deterministic physicalism is true of the reality we experience, or it
    is false.

    Epistemic randomness is just the appearance of randomness from the
    subjective viewpoint of some observer...not actual randomness.  So in
    this view, the appearance of evolution would not make evolution a true
    theory in the deterministic world as it actually exists.  Evolution
    would be a kind of shorthand, or mnemonic, or a metaphor to help our
    limited intellects think about what actually exists...fundamental
    entities and causal laws.

    Unconstrained inherent randomness would seem to be pure chaos...which
    would occasionally give the appearance of deterministic order, but
    this would be a temporary illusion.  Any appearance of evolution here
    would also be illusory.

    A second kind of non-deterministic system would be a deterministic
    system with some inherently random variable as input, where the
    randomness is "clamped" and used to drive some aspect of the
    deterministic part of the system.  For instance, a slot machine which
    used some source of true randomness to generate a number which would
    be used to control the spin behavior of the reels.  The randomness
    only shows up in a very restricted way.  In THIS case, evolution would
    still have to be reduced to the structure of the deterministic part of
    the system and how it constrains the any random aspects.  The actual
    "random numbers" that come up can't be explained...they're random.
    The way the system reacts to these random inputs is exactly the same
    as it would react to psuedo-random inputs.  Which really turns it back
    into a case of "epistemic randomness".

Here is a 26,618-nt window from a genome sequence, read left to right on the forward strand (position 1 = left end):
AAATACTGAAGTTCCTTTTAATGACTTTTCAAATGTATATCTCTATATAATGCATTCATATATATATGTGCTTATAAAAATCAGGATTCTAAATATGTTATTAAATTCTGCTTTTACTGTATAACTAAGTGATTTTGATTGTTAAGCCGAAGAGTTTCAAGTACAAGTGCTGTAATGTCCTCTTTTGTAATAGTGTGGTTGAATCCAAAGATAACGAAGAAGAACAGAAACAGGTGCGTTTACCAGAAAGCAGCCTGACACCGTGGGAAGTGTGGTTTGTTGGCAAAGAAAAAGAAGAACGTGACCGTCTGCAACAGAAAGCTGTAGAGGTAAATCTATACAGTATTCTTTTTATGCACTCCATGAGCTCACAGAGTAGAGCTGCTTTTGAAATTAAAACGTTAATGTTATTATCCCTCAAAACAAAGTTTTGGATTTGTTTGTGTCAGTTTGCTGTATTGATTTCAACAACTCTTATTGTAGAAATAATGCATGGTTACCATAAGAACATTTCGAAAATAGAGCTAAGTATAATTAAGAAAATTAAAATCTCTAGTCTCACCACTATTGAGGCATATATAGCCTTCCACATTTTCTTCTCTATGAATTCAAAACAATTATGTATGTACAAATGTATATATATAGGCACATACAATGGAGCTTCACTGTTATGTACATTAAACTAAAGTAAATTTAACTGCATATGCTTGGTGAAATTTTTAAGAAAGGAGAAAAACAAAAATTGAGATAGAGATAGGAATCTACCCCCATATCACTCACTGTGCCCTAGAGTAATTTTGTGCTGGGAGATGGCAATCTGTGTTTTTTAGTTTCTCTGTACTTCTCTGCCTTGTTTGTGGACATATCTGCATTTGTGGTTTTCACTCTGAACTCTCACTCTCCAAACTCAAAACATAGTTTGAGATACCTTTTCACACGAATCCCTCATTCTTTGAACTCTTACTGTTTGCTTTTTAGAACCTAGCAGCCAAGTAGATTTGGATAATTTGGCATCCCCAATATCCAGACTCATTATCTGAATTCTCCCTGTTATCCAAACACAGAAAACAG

The key thing is that evolution and natural selection have to be
    "cashed out" in terms of something more fundamental, with nothing left
    over.

    As a side note, the many worlds interpretation of quantum mechanics
    counts as deterministic physicalism, correct?

    > Yet evolution, like physical laws,
    > have predictive value.  They go beyond just describing what has
    already been
    > seen.

    What is your theory as to why our predictions are ever correct?
    Evolution doesn't count as an answer since it has to be cashed out in
    terms of some more fundamental theory, right?  To answer "evolution"
    is dodging the question.

    If you are assuming deterministic physicalism, then the first thing is
    to place you and your predictions inside of your physicalist world
    view. So your predictions are *caused* by past events, which were
    themselves caused, and so on - back to either a first “uncaused
    cause”, or back along an infinite chain of prior causes.

    In this view, what “explains” the success of your predictions?
    Well…there is no explanation.  Your prediction was correct because
    that’s just the way the universe is. Both your prediction AND it’s
    success were completely determined by the initial state of the